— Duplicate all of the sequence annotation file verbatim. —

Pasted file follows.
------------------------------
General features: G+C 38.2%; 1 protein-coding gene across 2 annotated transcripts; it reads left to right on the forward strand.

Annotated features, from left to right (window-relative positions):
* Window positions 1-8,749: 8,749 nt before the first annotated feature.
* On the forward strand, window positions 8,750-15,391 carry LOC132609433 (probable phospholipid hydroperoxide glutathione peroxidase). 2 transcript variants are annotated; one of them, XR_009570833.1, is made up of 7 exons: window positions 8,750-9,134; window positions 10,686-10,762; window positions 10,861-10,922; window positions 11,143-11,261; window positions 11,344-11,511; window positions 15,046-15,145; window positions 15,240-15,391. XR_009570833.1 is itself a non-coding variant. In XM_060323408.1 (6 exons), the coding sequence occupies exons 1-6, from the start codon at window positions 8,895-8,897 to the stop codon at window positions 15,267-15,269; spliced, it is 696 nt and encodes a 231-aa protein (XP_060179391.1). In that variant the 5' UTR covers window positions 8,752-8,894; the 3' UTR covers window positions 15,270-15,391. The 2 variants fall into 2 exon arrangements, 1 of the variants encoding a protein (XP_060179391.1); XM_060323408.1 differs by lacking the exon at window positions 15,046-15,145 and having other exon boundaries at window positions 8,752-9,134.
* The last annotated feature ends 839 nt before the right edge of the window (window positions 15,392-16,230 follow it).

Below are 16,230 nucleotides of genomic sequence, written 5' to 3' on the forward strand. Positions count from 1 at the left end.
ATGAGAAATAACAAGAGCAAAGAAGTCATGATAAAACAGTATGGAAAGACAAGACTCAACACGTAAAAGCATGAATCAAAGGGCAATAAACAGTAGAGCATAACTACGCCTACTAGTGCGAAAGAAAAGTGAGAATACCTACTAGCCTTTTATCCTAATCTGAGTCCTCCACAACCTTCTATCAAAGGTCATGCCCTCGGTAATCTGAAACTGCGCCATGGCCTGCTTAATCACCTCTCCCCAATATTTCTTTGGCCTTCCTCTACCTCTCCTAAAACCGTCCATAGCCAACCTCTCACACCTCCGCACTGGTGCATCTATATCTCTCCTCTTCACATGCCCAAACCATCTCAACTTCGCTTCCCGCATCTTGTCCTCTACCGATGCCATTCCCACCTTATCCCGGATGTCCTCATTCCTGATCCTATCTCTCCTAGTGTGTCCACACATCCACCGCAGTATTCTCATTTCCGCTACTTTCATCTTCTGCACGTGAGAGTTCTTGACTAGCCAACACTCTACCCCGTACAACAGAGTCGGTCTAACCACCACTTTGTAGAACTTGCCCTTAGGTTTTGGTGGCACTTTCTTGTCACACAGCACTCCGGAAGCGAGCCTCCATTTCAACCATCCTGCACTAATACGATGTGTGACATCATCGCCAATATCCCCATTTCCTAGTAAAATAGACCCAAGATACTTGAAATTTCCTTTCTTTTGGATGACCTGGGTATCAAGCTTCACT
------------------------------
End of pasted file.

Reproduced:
General features: G+C 38.2%; 1 protein-coding gene across 2 annotated transcripts; it reads left to right on the forward strand.

Annotated features, from left to right (window-relative positions):
* Window positions 1-8,749: 8,749 nt before the first annotated feature.
* On the forward strand, window positions 8,750-15,391 carry LOC132609433 (probable phospholipid hydroperoxide glutathione peroxidase). 2 transcript variants are annotated; one of them, XR_009570833.1, is made up of 7 exons: window positions 8,750-9,134; window positions 10,686-10,762; window positions 10,861-10,922; window positions 11,143-11,261; window positions 11,344-11,511; window positions 15,046-15,145; window positions 15,240-15,391. XR_009570833.1 is itself a non-coding variant. In XM_060323408.1 (6 exons), the coding sequence occupies exons 1-6, from the start codon at window positions 8,895-8,897 to the stop codon at window positions 15,267-15,269; spliced, it is 696 nt and encodes a 231-aa protein (XP_060179391.1). In that variant the 5' UTR covers window positions 8,752-8,894; the 3' UTR covers window positions 15,270-15,391. The 2 variants fall into 2 exon arrangements, 1 of the variants encoding a protein (XP_060179391.1); XM_060323408.1 differs by lacking the exon at window positions 15,046-15,145 and having other exon boundaries at window positions 8,752-9,134.
* The last annotated feature ends 839 nt before the right edge of the window (window positions 15,392-16,230 follow it).

Below are 16,230 nucleotides of genomic sequence, written 5' to 3' on the forward strand. Positions count from 1 at the left end.
ATGAGAAATAACAAGAGCAAAGAAGTCATGATAAAACAGTATGGAAAGACAAGACTCAACACGTAAAAGCATGAATCAAAGGGCAATAAACAGTAGAGCATAACTACGCCTACTAGTGCGAAAGAAAAGTGAGAATACCTACTAGCCTTTTATCCTAATCTGAGTCCTCCACAACCTTCTATCAAAGGTCATGCCCTCGGTAATCTGAAACTGCGCCATGGCCTGCTTAATCACCTCTCCCCAATATTTCTTTGGCCTTCCTCTACCTCTCCTAAAACCGTCCATAGCCAACCTCTCACACCTCCGCACTGGTGCATCTATATCTCTCCTCTTCACATGCCCAAACCATCTCAACTTCGCTTCCCGCATCTTGTCCTCTACCGATGCCATTCCCACCTTATCCCGGATGTCCTCATTCCTGATCCTATCTCTCCTAGTGTGTCCACACATCCACCGCAGTATTCTCATTTCCGCTACTTTCATCTTCTGCACGTGAGAGTTCTTGACTAGCCAACACTCTACCCCGTACAACAGAGTCGGTCTAACCACCACTTTGTAGAACTTGCCCTTAGGTTTTGGTGGCACTTTCTTGTCACACAGCACTCCGGAAGCGAGCCTCCATTTCAACCATCCTGCACTAATACGATGTGTGACATCATCGCCAATATCCCCATTTCCTAGTAAAATAGACCCAAGATACTTGAAATTTCCTTTCTTTTGGATGACCTGGGTATCAAGCTTCACT